Archbishop Bohan's response to Supreme Court of Canada decision legalizing physician-assisted suicide
Last Updated on April 28, 2015
Dear Brothers and Sisters of the Archdiocese of Regina.
Since the founding of our country, it has been against the law for someone to take another person’s life, including to help someone commit suicide. A recent ruling of the Supreme Court of Canada has changed that by striking down the laws prohibiting physician assisted suicide in Canada.
The court has stated that any “competent adult person who (1) clearly consents to the termination of life and (2) has a grievous and irremediable medical condition (including an illness, disease or disability) that causes enduring suffering that is intolerable to the individual in the circumstances of his or her condition” has the legal right to physician assisted suicide.
Despite its very great importance, I believe you will find this ruling unhappily full of imprecise words. What does one mean by “competent adult person” or “grievous medical condition”, or “enduring suffering?” Such an elite group as the Supreme Court of Canada should be capable of better than that. We are talking about giving permission to take the life of another human being! I mention this as one of several criticisms that have been leveled at this ruling. You may find these in the public media as well as the Catholic media. Indeed, a recent column in the Regina Leader Post argues that in recent decisions of the Supreme Court we “find a court seemingly detached from any intellectual moorings whatever.”
Intellectual moorings are extremely important, but so are spiritual and moral moorings. We are, after all, human beings. As Catholics, this ruling comes into direct conflict with the teachings of our Church and with our spiritual and moral convictions about the dignity of every person and the sacredness of human life. These convictions are not simply “private beliefs,” they are the standards by which we live our lives. To assist someone to take their own life is “a murderous act.”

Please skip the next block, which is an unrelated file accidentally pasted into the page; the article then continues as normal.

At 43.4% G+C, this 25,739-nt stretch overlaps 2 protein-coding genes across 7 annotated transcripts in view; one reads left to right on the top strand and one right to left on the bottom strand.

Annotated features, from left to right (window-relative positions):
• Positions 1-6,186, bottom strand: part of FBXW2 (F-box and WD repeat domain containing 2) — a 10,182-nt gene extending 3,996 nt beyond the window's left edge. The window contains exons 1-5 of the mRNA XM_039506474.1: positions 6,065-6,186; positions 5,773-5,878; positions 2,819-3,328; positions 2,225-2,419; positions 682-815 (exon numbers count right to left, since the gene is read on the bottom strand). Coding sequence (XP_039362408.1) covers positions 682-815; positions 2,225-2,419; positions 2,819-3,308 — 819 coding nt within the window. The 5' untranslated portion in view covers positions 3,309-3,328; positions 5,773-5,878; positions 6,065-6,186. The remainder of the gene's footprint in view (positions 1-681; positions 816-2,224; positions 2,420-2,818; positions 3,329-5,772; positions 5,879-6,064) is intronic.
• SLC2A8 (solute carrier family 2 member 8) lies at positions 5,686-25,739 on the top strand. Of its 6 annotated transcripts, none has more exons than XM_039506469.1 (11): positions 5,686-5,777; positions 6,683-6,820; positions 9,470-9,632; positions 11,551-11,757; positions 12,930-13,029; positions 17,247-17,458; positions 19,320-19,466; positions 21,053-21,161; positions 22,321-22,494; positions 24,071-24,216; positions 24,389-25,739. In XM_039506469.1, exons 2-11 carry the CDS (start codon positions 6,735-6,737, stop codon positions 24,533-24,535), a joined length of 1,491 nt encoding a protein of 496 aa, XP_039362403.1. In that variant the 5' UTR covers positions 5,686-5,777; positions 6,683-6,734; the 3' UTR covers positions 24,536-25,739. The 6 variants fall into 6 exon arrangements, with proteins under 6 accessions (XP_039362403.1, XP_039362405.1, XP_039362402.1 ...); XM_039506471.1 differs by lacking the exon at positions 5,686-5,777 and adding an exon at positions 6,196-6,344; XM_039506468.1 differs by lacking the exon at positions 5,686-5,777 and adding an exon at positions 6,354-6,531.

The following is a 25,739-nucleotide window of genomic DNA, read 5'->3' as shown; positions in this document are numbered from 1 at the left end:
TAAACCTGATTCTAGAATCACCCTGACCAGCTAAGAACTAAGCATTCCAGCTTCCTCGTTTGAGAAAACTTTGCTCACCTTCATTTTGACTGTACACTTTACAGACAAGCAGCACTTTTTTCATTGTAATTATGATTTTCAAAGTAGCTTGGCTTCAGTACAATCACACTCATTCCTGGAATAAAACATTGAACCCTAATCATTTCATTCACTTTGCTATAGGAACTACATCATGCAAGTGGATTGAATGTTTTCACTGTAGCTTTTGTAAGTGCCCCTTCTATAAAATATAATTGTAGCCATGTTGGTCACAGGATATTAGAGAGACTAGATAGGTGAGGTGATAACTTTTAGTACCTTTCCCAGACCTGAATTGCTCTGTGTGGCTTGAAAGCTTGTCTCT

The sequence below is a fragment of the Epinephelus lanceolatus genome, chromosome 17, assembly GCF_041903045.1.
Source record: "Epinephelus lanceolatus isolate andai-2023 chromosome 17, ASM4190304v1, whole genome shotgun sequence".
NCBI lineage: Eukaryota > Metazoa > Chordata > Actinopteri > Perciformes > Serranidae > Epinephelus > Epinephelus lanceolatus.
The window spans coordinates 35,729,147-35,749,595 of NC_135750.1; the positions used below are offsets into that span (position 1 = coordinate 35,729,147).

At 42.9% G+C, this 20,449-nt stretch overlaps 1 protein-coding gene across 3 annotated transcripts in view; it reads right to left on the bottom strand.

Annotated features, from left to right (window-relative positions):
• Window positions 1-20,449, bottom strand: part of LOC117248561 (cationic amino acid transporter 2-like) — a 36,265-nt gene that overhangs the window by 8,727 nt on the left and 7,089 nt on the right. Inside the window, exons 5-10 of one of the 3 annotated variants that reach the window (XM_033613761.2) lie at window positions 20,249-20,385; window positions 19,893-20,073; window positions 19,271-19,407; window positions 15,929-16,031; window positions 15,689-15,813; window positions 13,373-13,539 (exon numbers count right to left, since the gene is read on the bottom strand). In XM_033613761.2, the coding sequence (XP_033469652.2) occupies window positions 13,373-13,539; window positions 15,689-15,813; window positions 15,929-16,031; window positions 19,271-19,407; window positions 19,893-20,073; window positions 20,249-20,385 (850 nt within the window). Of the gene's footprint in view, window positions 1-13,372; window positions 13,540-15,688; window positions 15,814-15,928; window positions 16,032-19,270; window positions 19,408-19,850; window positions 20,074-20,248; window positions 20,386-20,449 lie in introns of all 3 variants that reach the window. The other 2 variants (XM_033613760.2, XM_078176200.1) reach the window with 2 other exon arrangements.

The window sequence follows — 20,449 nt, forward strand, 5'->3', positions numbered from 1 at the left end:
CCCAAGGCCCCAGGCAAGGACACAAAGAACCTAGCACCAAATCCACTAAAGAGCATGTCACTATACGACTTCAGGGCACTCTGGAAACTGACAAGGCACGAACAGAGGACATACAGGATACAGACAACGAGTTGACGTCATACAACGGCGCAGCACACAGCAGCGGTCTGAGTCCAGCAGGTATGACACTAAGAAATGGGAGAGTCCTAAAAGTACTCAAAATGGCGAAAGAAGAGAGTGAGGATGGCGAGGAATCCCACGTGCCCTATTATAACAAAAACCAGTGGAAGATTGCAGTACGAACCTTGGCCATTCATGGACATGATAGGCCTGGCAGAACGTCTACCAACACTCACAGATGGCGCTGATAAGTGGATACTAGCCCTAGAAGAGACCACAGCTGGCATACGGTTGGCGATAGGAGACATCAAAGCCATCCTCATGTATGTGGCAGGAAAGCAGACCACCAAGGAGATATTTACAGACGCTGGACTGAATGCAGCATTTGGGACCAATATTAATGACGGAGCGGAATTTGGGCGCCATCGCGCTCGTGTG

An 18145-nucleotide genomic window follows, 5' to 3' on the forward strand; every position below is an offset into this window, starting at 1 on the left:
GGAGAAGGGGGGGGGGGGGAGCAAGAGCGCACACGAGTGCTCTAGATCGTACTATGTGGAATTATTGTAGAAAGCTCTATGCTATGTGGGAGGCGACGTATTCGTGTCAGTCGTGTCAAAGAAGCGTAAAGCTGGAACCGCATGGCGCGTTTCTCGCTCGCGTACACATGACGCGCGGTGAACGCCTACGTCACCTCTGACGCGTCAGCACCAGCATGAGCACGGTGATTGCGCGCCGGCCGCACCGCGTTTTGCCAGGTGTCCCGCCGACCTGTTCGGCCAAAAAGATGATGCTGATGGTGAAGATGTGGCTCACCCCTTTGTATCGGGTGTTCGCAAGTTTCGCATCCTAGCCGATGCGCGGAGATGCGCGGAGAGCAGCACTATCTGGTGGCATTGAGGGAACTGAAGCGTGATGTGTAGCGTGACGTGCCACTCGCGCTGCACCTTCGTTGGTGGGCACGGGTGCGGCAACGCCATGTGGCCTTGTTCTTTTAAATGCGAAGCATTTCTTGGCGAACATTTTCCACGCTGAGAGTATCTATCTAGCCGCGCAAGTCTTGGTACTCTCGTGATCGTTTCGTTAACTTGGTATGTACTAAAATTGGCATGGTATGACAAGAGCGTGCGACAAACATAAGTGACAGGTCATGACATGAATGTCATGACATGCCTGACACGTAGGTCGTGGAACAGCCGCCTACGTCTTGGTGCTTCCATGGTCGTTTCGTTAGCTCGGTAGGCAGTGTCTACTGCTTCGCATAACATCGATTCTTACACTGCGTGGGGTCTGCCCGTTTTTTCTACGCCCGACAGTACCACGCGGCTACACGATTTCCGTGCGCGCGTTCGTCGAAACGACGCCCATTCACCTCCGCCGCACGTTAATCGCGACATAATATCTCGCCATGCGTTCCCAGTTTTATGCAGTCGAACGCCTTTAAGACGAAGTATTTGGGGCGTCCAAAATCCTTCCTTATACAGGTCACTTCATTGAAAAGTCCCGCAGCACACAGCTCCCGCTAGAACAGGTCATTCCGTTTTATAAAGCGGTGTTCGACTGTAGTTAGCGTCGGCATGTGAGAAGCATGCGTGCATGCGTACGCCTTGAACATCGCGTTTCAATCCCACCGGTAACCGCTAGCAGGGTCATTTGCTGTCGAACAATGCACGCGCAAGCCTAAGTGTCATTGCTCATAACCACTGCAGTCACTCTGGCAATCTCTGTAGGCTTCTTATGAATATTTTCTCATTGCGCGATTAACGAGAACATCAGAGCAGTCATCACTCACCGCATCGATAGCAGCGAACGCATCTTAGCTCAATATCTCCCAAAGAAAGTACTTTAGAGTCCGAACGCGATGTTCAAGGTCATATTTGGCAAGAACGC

We all find it difficult to see people suffer at any time in life, especially those we love. At the end of life, it can be particularly difficult to see anyone afflicted with great suffering. So, why is suicide, or helping someone else to commit suicide, not acceptable for us?
As Catholic Christians, we believe that each of us is responsible for our life before God, because it is God who has given it to us. It is God who remains the sovereign Master of life. We are obliged to accept life gratefully and preserve it for God’s honor and the salvation of our souls. We are stewards, not owners, of the life God has entrusted to us. Taking one’s own life, therefore, is not an acceptable option to deal with the burdens of human life.
Do we have an obligation to do away with all human suffering? Every person reading this letter knows what pain and suffering is. Pain and suffering are part of every person’s life and will be wiped out only when there are no more people on this earth.
As people of faith, we deal with suffering and we confront the reality of suffering with a hope that strengthens us. We are confident that all suffering ends when we leave this world and enter into the “new heaven and the new earth,” where God himself will be with us and will wipe every tear from our eyes. Death will be no more; mourning and crying and pain will be no more. (Rev. 24) This gives us hope, a deep and consoling hope, as we face the sufferings we need to deal with in this life. Is this not a more satisfying and more human than the logic that says the best way to eliminate suffering is to eliminate the sufferer?
In the Salve Regina, a favourite prayer of Catholics, we “ send up our sighs, mourning and weeping in this valley of tears!” Heaven on earth – life without suffering – is an unfounded fantasy. We live, then, with the real world and its reality of pain and suffering that can sometimes be “intolerable”.
But in this “valley of tears,” we base our Christian life on Jesus’ command that we must “love one another.” This command of Jesus means that we must work for our neighbour’s good. The elderly and the sick are particularly vulnerable. As such, care for them must be a priority for Christians.